Linked in bullcrap

I have ranted often about LinkedIn, from their desire to be a destination as often and for as much time as Facebook, a tall order indeed. Many of the people I know in Marketing are hailing it as the B2B marketing platform, praising the blogs, the opinion leaders they have recruited, and the communities that can be created.

I naturally have a LinkedIn profile, and I am a member to many of these communities that are relevant to my field, and I will admit that there are some interesting discussions. But there is a downside. First is the volume of notifications. Holy moly, my social tab of my Gmail account must get 30+ notification emails a day (I am sure there is a way to turn that off, but like facebook, LinkedIn doesn’t make things like that easy). And they are mostly lame.

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LinkedIn Still Sucks

Who would have thought that my last rant against LinkedIn would be the third most viewed post on my site. Astounding, and by the comments, it seems to have rung a bell with others. (note: this is a repost from my professional blog)

LinkedIn is still crappy, for all the same reasons I wrote about here, but some new suckage has floated to the top. LinkedIn is ostensibly the “Facebook” of the professional world. Many people keep totally different personas on the two sites, for obvious reasons. But where LinkedIn fails is that it really wants to have people visit every day, and spend hours glued to the site so they can monetize your eyeballs.

To try to get people incentivized to visit often (daily or multiple times a day), they have tried to go beyond a business network, and to add things that are really a clumsy fit. These are:

Groups: A nice concept. Have self organizing user communities where like minded people gather to chat, and exchange information. Very analogous to the old computer BBS’s, the Forums that created vibrand communities (like the one I participate in for the S2000 owners club). But on LinkedIn, they seem contrived. I am a member of 4 different AFM communities. Some are open, some are closed, one is for a specific maker. The same situation for Product Marketing. There is a Product Marketing group, a Product Marketing Professionals group, and a 280 Product Marketing group. Again, lots of balkanization. In the outside world, there may be more than one community, but in truth, there is one that “wins” and the rest wither or atrophy.

Forums (part of the groups): There is a reason that some of the best forums on the internet are moderated. The world is full of trolls and folks who just like to take the counter argument just to be “dickish”. Moderation helps keep this to a tolerable level. But none of the LinkedIn groups I frequent appear to be moderated (correction: the APS Physics group does moderate with a heavy hand). I have seen competitors in public pissing matches, escalate a discussion into a full blown PR disaster. You would think that reasonable, rational professionals would be more reserved, but then you would be wrong.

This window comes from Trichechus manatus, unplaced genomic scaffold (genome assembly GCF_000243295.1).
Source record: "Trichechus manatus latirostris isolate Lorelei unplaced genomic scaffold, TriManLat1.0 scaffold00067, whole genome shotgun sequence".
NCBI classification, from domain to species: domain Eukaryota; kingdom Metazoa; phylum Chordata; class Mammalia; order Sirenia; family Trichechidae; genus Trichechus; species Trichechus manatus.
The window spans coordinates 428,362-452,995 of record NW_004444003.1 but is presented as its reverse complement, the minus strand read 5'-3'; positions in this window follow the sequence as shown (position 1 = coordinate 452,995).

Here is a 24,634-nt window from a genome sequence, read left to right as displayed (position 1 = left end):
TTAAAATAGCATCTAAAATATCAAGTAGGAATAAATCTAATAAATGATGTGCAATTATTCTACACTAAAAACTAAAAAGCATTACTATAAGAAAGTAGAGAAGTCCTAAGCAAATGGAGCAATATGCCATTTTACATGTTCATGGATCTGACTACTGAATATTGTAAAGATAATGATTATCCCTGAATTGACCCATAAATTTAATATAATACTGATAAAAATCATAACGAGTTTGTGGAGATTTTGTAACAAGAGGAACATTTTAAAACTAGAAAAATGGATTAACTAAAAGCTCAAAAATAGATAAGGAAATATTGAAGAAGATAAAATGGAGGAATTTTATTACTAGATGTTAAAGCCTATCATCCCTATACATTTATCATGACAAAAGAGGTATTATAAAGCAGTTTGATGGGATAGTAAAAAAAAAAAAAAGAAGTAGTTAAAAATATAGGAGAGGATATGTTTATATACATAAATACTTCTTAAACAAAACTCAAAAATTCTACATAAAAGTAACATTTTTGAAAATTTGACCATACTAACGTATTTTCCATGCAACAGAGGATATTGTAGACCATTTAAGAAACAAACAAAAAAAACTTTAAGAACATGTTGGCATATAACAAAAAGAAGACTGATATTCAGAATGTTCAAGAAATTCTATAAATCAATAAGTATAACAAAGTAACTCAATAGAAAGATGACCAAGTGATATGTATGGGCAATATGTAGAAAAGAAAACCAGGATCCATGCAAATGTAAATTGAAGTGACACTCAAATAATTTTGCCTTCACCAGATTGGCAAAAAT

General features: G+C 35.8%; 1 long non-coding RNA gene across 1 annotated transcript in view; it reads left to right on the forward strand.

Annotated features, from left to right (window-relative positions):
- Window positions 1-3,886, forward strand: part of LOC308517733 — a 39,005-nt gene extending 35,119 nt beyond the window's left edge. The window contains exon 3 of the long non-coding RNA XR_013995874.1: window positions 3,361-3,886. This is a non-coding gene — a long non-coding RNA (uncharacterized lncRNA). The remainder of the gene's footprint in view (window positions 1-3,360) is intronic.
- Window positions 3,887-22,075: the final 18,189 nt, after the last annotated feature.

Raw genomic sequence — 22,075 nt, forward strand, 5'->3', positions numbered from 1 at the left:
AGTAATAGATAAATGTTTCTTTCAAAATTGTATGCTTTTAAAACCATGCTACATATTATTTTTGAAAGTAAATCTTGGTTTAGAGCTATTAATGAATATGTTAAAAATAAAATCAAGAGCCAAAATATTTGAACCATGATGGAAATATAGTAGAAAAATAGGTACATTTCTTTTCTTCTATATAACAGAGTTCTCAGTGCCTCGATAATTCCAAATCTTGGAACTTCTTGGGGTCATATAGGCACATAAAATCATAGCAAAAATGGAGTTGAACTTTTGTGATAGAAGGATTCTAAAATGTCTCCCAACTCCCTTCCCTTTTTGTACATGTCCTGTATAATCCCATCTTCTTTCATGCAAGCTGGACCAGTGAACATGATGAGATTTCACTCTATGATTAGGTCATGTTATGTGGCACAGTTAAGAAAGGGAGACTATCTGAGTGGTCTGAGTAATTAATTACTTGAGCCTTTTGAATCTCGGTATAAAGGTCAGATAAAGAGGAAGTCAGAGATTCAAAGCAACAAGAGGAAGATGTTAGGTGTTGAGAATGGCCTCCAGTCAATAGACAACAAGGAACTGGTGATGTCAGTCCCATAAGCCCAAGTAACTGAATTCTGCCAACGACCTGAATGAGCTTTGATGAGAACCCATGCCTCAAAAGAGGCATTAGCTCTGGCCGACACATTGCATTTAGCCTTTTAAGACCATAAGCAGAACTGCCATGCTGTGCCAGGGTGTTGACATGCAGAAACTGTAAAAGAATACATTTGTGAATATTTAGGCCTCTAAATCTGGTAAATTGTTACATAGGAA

A news feed: When I go to my page, I get bombarded by the trivialities and banalities of my network. I really don’t pay attention to this. Yes, sometimes I will learn that John Smith moved to a new job, but often it is dumb things like a member “liked” something. I get the idea of trying to build your “graph” and to try to gain more eyeball-minutes on your content, but come on.

Trying to grow your network by giving LinkedIn access to your Gmail contacts: This one pisses me off to no end. (and you can repeat this argument for all the other online email services) Everytime I interact with them, they want me to give them the login details for my Gmail account so that they can look for potential people to link to. Uh, not only is this a no, but it is a giant F*CK NO. None of the social media operators have a shred of concern about maintaining privacy, and will gladly sell their mother for more traffic.

Constant offers to go to premium (paid) access: This one really infuriates me to no end. I must get 2 – 3 offers for a free month of Premium (just give them a credit card to charge when the free period is done.) I looked up the plans, and the cheapest one, “Business” is a whopping $19.95 a month, IF you buy a year worth at a time. The business Plus is $39.95 a month, and the executive level is $74.95 a month. FFS, what on earth can be worth $900 a year to me?  Oh, so I can connect with and message people who aren’t in my network without having to go through a common connection. Sorry, that is just worth about $0.0003 a month to me. I can understand those who are seeking employment might benefit, but I doubt they will buy a year at a time. And recruiters? No brainer. In fact they should charge $500.00 a month for recruiters. That would weed out the crappy ones pretty quick. I don’t mind paying for things that provide value, but I can’t imagine LinkedIn being worth more than about tree fiddy